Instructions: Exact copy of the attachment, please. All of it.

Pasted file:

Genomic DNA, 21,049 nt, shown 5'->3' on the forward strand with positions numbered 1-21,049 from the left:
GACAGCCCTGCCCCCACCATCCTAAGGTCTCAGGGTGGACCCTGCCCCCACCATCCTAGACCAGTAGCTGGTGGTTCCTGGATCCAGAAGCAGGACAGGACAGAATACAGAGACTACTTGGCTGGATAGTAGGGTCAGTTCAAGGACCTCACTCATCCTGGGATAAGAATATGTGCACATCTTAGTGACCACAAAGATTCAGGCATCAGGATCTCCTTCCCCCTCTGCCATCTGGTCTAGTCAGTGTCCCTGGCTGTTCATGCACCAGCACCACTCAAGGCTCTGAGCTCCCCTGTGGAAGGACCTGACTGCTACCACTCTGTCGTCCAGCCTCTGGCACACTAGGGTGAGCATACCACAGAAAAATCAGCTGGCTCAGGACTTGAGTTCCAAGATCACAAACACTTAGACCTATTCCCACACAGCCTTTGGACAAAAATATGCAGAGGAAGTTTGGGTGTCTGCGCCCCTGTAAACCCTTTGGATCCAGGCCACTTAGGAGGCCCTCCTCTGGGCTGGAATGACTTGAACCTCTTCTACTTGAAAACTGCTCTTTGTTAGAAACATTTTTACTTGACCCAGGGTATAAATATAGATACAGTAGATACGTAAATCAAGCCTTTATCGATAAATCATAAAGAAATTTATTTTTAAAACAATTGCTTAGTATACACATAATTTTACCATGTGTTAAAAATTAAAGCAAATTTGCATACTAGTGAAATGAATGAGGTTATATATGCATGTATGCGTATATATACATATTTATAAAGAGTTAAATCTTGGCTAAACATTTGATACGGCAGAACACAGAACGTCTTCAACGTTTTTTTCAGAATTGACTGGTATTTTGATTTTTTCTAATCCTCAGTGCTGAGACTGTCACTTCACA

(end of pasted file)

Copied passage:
Genomic DNA, 21,049 nt, shown 5'->3' on the forward strand with positions numbered 1-21,049 from the left:
GACAGCCCTGCCCCCACCATCCTAAGGTCTCAGGGTGGACCCTGCCCCCACCATCCTAGACCAGTAGCTGGTGGTTCCTGGATCCAGAAGCAGGACAGGACAGAATACAGAGACTACTTGGCTGGATAGTAGGGTCAGTTCAAGGACCTCACTCATCCTGGGATAAGAATATGTGCACATCTTAGTGACCACAAAGATTCAGGCATCAGGATCTCCTTCCCCCTCTGCCATCTGGTCTAGTCAGTGTCCCTGGCTGTTCATGCACCAGCACCACTCAAGGCTCTGAGCTCCCCTGTGGAAGGACCTGACTGCTACCACTCTGTCGTCCAGCCTCTGGCACACTAGGGTGAGCATACCACAGAAAAATCAGCTGGCTCAGGACTTGAGTTCCAAGATCACAAACACTTAGACCTATTCCCACACAGCCTTTGGACAAAAATATGCAGAGGAAGTTTGGGTGTCTGCGCCCCTGTAAACCCTTTGGATCCAGGCCACTTAGGAGGCCCTCCTCTGGGCTGGAATGACTTGAACCTCTTCTACTTGAAAACTGCTCTTTGTTAGAAACATTTTTACTTGACCCAGGGTATAAATATAGATACAGTAGATACGTAAATCAAGCCTTTATCGATAAATCATAAAGAAATTTATTTTTAAAACAATTGCTTAGTATACACATAATTTTACCATGTGTTAAAAATTAAAGCAAATTTGCATACTAGTGAAATGAATGAGGTTATATATGCATGTATGCGTATATATACATATTTATAAAGAGTTAAATCTTGGCTAAACATTTGATACGGCAGAACACAGAACGTCTTCAACGTTTTTTTCAGAATTGACTGGTATTTTGATTTTTTCTAATCCTCAGTGCTGAGACTGTCACTTCACA